The death toll from a fire which ripped through a Greek coastal town stood at 80 on Wednesday, with dozens of people unaccounted for as forensic experts tried to identify victims who were burnt alive.
With most of the corpses badly charred, identification of the dead will be challenging, experts said, meaning no fast closure in sight for suffering relatives.
Hundreds of people were trapped in the eastern resort of Mati on Monday night as flames whipped around them. Many jumped into the sea to survive, but others died from suffocation either in their cars, or trapped on the edge of steep cliffs.
The Greek fire brigade said the death of a survivor in hospital had brought the toll up to 80. The service was also receiving dozens of calls reporting missing persons, but it was unclear if some of them were among those found dead, a spokesperson said.
With many burnt beyond recognition, Greek coroners began the grim task of trying to identify the victims of the wildfires near Athens, having to rely on DNA or dental records as angst over missing persons mounted among relatives.
“Work has started on identifying the victims of the wildfires but the majority of the bodies are totally charred,” Grigoris Leon, head of the Hellenic Society of Forensic Medicine, told Reuters.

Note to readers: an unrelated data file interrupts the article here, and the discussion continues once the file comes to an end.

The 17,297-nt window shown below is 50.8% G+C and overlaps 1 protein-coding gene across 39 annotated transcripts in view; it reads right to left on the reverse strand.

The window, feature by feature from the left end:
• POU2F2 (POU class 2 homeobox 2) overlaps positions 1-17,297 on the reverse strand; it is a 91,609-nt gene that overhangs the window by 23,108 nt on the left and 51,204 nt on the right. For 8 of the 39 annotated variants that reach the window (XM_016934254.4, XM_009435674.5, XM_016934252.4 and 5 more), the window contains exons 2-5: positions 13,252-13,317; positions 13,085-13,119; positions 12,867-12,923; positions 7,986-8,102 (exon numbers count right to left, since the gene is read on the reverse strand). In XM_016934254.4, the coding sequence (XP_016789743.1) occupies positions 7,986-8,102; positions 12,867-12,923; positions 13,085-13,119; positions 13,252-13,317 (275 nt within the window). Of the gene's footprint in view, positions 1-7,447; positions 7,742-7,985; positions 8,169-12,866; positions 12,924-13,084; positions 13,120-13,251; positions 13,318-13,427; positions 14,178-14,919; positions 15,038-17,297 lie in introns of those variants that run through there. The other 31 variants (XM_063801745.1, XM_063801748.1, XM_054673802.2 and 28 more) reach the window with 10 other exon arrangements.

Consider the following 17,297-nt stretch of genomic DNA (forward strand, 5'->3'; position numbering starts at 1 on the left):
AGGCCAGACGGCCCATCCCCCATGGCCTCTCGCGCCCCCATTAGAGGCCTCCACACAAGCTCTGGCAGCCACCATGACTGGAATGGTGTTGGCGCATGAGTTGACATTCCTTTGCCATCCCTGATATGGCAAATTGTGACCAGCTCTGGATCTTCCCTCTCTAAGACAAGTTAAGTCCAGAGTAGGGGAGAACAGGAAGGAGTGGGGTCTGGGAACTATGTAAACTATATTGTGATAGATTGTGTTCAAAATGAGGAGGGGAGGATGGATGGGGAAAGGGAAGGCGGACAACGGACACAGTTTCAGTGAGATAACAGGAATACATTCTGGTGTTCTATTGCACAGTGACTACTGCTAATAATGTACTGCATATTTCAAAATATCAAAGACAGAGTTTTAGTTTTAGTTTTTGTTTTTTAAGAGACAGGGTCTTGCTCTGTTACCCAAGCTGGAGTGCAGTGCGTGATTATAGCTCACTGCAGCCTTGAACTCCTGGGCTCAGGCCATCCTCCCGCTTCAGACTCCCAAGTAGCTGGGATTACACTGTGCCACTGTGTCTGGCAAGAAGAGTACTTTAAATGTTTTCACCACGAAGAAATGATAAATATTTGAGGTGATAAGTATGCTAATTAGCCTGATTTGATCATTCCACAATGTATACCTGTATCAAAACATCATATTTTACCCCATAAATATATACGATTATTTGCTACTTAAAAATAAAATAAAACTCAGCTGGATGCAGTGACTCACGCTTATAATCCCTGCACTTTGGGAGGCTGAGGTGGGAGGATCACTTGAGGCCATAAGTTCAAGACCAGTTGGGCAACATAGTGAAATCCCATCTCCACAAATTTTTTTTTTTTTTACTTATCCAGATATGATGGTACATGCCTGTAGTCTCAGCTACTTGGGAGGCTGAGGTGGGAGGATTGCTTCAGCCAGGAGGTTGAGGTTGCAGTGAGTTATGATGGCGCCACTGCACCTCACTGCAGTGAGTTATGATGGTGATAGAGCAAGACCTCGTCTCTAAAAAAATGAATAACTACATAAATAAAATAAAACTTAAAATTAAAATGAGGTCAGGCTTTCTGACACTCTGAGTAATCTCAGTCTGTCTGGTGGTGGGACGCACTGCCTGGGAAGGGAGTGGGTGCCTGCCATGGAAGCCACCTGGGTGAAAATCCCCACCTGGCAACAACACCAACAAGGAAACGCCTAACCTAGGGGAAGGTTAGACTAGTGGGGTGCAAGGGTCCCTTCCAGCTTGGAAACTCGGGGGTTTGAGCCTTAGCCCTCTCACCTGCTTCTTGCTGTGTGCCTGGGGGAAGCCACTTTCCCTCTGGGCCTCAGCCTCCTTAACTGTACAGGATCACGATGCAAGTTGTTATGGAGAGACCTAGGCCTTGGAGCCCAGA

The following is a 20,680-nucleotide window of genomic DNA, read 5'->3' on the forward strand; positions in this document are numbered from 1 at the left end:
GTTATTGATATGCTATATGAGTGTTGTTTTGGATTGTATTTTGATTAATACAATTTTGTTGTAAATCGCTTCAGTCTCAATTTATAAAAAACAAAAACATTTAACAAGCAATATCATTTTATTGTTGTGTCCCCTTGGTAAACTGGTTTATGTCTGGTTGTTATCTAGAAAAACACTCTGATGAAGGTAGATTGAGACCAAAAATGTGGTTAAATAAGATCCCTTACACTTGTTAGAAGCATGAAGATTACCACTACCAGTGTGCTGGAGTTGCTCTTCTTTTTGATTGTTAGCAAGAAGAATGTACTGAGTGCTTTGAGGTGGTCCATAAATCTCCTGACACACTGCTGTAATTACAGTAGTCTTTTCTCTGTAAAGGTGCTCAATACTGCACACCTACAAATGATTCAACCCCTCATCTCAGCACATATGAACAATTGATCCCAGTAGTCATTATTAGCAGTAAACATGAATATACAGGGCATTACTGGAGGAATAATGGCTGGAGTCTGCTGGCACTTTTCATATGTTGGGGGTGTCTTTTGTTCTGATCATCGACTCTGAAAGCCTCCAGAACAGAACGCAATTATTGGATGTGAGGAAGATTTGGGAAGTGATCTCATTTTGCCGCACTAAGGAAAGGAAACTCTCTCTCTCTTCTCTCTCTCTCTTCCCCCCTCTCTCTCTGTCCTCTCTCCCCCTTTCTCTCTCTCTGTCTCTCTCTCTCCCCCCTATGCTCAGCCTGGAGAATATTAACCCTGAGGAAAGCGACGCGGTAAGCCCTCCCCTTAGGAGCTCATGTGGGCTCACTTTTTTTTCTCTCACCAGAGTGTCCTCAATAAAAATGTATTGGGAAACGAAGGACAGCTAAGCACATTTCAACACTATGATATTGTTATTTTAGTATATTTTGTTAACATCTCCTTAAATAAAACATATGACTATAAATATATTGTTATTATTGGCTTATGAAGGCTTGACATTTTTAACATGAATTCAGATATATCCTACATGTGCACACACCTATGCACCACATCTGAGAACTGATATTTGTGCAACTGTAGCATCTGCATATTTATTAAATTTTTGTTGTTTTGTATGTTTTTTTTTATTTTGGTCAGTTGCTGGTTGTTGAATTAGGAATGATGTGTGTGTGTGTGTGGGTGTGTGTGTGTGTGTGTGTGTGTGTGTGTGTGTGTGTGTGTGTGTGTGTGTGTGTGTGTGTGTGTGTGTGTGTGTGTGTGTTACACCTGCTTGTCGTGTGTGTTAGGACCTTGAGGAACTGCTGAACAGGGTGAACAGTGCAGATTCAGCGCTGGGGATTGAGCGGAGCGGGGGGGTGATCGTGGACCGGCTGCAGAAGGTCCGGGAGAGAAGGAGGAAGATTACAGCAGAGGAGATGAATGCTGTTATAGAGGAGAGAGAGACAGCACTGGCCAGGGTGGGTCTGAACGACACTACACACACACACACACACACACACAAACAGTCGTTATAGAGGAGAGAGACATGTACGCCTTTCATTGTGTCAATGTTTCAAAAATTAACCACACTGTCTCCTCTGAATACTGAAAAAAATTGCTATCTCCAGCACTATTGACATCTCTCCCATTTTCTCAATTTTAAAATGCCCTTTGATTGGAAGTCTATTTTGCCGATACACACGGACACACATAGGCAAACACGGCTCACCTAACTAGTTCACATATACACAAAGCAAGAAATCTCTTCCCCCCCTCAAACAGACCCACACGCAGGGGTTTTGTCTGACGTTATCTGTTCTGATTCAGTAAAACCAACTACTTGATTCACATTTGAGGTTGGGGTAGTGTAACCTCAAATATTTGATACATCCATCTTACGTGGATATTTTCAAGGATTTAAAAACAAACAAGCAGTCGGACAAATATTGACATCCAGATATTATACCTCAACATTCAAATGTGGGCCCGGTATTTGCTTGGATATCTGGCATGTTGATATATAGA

The post-mortems and identification procedures are taking place at a morgue at Shisto, west of Athens. Leon said this will involve team work by coroners, forensic dentistry experts from the Athens University’s Dental School, and the Greek police’s forensic service.
Post-mortems to determine the cause of death are mandatory by Greek law and the last stage after the conclusion of identification procedures.
Rescue teams combed through the area and the sea on Wednesday, trying to locate anything which could offer clarity on the missing, who are thought to number about 40.
“It was a really terrible situation here,” said Finnish tourist Jaakob Makinen. “We had to run away from the hotel, we ran through the beach, along the beach and then we were caught by fire, so kind of surrounded, we had to go into the water,” he told Reuters Television.
He and others spent several hours in the water.
It was unclear what caused the fire, which spread rapidly through Mati, a maze of narrow streets and dense forest. But some suggested that the sheer force of winds, thick pine, fire and panic was a deadly combination making even the most well-executed evacuation plan futile.
“You can’t leave. My house was up in flames in two minutes,” Elias Psinakis, the Mayor of Marathon, told Greece’s SKAI TV. “With eight Beaufort (wind) and pine you don’t even have time.”
“Armaggeddon,” wrote the daily newspaper Ethnos on its front page, a reference to the Biblical location prophesising the end of times. It carried a photo of a burned Greek flag hanging among the branches of a charred tree.
Fires are common in Greece in the summer months. However, one outspoken cleric had at least one theory of what caused it.
In a vitriolic post, Bishop Ambrosios of Kalavryta said it was the wrath of God because Greek Prime Minister Alexis Tsipras is a stated atheist. It drew a sharp response from the Church, which distanced itself from the Bishop’s remarks.
Tsipras declared three days of national mourning.